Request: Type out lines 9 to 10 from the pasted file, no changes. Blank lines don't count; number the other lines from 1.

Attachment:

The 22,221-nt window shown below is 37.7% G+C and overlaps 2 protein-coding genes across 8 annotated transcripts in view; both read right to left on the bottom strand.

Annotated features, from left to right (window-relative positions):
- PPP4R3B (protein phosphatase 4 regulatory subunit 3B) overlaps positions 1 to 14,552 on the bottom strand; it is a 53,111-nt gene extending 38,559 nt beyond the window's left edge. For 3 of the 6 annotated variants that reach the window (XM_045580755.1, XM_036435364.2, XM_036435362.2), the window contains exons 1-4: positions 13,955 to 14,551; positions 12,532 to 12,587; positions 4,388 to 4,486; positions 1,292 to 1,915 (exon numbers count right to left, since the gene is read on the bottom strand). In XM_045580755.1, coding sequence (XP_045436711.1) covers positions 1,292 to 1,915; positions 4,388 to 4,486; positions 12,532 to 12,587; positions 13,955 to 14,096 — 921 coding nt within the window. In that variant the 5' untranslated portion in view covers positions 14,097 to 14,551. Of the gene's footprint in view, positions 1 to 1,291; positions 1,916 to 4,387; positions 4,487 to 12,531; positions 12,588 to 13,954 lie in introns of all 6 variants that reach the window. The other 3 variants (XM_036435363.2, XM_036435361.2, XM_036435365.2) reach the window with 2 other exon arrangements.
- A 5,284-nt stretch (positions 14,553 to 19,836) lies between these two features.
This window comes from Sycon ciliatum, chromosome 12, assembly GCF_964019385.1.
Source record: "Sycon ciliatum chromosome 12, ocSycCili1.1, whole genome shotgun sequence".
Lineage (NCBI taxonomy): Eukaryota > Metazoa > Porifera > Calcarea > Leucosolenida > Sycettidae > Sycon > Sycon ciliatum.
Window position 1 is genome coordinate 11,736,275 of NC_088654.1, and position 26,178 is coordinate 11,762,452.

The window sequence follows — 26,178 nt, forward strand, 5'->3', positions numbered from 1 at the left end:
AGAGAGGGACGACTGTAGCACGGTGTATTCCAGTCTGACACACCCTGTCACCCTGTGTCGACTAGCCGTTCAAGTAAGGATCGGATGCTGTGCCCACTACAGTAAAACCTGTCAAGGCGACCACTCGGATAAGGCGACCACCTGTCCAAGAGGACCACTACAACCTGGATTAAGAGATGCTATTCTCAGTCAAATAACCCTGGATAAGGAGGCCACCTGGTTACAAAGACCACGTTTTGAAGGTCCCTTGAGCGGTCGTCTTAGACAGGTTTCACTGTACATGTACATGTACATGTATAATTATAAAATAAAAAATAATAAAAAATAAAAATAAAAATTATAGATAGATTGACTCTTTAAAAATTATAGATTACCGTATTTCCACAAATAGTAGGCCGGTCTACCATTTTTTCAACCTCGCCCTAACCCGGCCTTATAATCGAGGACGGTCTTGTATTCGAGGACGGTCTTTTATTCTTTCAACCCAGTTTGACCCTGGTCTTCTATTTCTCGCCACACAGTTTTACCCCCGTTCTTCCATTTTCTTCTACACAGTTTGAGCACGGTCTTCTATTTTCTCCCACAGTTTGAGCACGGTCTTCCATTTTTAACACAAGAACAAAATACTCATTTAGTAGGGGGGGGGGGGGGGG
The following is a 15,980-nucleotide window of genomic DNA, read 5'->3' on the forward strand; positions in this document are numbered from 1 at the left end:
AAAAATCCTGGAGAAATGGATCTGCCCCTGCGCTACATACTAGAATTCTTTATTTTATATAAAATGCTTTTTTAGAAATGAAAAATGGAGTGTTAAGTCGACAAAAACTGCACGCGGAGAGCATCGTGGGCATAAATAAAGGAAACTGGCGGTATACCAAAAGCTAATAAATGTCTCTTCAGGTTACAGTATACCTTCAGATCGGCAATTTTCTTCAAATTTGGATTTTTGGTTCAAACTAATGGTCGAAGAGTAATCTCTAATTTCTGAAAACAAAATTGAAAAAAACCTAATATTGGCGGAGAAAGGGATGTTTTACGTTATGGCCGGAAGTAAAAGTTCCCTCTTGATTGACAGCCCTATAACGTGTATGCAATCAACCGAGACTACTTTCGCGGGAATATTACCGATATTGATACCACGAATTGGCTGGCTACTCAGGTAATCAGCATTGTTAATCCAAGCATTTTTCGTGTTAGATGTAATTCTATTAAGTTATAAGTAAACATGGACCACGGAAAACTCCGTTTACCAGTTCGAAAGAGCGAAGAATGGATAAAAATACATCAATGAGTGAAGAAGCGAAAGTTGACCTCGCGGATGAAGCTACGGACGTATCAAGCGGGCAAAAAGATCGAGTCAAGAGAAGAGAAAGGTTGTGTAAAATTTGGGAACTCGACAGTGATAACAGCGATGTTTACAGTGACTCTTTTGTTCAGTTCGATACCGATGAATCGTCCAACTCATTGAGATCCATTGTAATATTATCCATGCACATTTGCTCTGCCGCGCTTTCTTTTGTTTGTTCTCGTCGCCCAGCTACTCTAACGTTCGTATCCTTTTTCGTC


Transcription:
The window sequence follows — 26,178 nt, forward strand, 5'->3', positions numbered from 1 at the left end:
AGAGAGGGACGACTGTAGCACGGTGTATTCCAGTCTGACACACCCTGTCACCCTGTGTCGACTAGCCGTTCAAGTAAGGATCGGATGCTGTGCCCACTACAGTAAAACCTGTCAAGGCGACCACTCGGATAAGGCGACCACCTGTCCAAGAGGACCACTACAACCTGGATTAAGAGATGCTATTCTCAGTCAAATAACCCTGGATAAGGAGGCCACCTGGTTACAAAGACCACGTTTTGAAGGTCCCTTGAGCGGTCGTCTTAGACAGGTTTCACTGTACATGTACATGTACATGTATAATTATAAAATAAAAAATAATAAAAAATAAAAATAAAAATTATAGATAGATTGACTCTTTAAAAATTATAGATTACCGTATTTCCACAAATAGTAGGCCGGTCTACCATTTTTTCAACCTCGCCCTAACCCGGCCTTATAATCGAGGACGGTCTTGTATTCGAGGACGGTCTTTTATTCTTTCAACCCAGTTTGACCCTGGTCTTCTATTTCTCGCCACACAGTTTTACCCCCGTTCTTCCATTTTCTTCTACACAGTTTGAGCACGGTCTTCTATTTTCTCCCACAGTTTGAGCACGGTCTTCCATTTTTAACACAAGAACAAAATACTCATTTAGTAGGGGGGGGGGGGGGGG